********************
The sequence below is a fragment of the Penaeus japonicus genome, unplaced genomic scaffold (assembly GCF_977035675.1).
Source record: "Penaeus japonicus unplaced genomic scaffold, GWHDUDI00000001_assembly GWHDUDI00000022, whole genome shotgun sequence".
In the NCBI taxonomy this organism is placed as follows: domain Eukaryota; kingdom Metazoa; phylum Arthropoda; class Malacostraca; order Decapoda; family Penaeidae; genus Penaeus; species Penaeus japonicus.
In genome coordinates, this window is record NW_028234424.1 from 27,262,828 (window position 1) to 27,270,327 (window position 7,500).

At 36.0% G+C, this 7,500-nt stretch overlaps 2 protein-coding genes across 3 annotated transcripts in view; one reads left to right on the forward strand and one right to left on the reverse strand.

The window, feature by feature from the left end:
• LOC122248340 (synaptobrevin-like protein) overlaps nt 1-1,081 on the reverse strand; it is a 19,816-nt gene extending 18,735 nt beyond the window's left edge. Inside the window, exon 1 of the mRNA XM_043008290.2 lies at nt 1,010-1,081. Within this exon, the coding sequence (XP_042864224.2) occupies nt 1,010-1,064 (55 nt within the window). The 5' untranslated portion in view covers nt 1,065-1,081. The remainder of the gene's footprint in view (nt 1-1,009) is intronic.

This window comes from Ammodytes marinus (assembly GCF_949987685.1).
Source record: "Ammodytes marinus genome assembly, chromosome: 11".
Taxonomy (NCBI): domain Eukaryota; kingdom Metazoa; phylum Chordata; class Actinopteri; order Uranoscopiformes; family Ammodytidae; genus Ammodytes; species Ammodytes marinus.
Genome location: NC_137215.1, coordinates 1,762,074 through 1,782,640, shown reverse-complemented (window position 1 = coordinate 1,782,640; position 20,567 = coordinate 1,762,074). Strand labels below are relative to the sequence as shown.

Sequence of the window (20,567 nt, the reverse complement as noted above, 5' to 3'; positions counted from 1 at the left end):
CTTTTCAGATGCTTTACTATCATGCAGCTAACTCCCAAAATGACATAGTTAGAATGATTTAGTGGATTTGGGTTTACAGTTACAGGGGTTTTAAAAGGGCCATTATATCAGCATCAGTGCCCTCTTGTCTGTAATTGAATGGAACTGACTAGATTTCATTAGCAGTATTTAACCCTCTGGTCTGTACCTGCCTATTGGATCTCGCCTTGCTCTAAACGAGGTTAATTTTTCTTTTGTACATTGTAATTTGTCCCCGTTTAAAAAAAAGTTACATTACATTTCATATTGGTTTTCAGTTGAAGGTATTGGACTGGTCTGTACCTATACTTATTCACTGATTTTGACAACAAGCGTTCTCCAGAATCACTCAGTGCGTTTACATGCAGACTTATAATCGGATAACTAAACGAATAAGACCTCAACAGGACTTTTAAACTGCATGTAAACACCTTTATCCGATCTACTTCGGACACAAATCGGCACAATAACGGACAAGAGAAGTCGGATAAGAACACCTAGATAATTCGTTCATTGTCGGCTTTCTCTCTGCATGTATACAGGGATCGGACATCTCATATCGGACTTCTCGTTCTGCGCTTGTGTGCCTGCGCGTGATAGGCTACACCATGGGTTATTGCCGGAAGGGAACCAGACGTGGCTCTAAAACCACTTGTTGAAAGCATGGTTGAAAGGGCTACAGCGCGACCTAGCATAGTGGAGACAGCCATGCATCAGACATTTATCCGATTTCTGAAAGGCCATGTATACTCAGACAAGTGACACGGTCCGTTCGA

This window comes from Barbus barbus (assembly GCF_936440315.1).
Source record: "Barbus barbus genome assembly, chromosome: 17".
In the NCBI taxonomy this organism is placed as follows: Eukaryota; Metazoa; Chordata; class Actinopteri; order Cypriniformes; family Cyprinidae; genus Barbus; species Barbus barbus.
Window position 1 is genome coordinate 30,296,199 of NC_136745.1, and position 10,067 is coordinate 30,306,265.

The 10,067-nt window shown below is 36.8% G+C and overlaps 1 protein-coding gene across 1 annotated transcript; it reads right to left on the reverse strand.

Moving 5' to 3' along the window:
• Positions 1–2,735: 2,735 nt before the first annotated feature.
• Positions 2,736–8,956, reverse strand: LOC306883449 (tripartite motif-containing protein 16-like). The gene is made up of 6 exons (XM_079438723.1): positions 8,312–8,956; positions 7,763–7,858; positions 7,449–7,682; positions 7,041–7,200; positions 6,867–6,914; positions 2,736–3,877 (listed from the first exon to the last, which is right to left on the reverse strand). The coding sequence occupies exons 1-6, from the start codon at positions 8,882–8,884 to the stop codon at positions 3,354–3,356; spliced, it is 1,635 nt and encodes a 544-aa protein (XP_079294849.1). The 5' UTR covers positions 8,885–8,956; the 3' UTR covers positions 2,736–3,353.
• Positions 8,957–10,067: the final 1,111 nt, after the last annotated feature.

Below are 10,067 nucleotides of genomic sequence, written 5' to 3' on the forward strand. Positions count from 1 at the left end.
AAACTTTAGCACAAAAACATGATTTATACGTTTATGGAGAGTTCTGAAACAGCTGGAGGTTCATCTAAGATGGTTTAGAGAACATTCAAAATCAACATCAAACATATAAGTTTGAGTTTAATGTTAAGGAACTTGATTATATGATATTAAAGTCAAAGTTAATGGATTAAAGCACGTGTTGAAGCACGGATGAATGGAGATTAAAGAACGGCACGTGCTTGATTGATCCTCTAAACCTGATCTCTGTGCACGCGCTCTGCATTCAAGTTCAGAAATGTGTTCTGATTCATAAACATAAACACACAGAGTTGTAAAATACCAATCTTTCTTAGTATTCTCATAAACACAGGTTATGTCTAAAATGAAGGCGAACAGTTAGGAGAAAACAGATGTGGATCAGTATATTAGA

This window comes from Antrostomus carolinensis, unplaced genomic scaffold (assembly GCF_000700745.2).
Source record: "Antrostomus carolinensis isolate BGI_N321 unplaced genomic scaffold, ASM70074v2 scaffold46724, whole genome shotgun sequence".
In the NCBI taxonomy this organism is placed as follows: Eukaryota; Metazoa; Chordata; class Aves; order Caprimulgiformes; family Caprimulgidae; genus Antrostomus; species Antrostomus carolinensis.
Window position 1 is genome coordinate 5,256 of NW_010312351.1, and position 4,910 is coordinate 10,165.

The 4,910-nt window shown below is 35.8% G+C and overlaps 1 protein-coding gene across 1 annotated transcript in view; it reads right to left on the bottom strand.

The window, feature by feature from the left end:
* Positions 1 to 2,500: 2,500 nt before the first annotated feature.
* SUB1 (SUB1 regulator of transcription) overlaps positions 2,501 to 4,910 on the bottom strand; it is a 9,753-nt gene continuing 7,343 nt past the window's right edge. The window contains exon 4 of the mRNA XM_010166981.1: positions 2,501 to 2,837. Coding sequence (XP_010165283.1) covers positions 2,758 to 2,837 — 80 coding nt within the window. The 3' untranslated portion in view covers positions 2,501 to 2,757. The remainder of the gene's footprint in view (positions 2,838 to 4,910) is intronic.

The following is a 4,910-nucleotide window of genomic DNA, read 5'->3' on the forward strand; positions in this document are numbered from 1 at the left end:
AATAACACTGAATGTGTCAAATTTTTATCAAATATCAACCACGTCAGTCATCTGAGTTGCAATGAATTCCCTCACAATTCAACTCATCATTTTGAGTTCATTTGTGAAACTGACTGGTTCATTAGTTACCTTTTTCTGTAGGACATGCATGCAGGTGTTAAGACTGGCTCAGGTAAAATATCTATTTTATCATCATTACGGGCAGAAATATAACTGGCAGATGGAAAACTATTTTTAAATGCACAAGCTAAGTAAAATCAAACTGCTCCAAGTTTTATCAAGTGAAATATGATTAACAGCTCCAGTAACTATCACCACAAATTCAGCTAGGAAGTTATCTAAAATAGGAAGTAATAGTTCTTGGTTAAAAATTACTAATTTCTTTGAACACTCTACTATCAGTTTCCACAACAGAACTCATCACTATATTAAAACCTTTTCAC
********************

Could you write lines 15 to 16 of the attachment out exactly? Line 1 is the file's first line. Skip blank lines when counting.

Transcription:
Source record: "Barbus barbus genome assembly, chromosome: 17".
In the NCBI taxonomy this organism is placed as follows: Eukaryota; Metazoa; Chordata; class Actinopteri; order Cypriniformes; family Cyprinidae; genus Barbus; species Barbus barbus.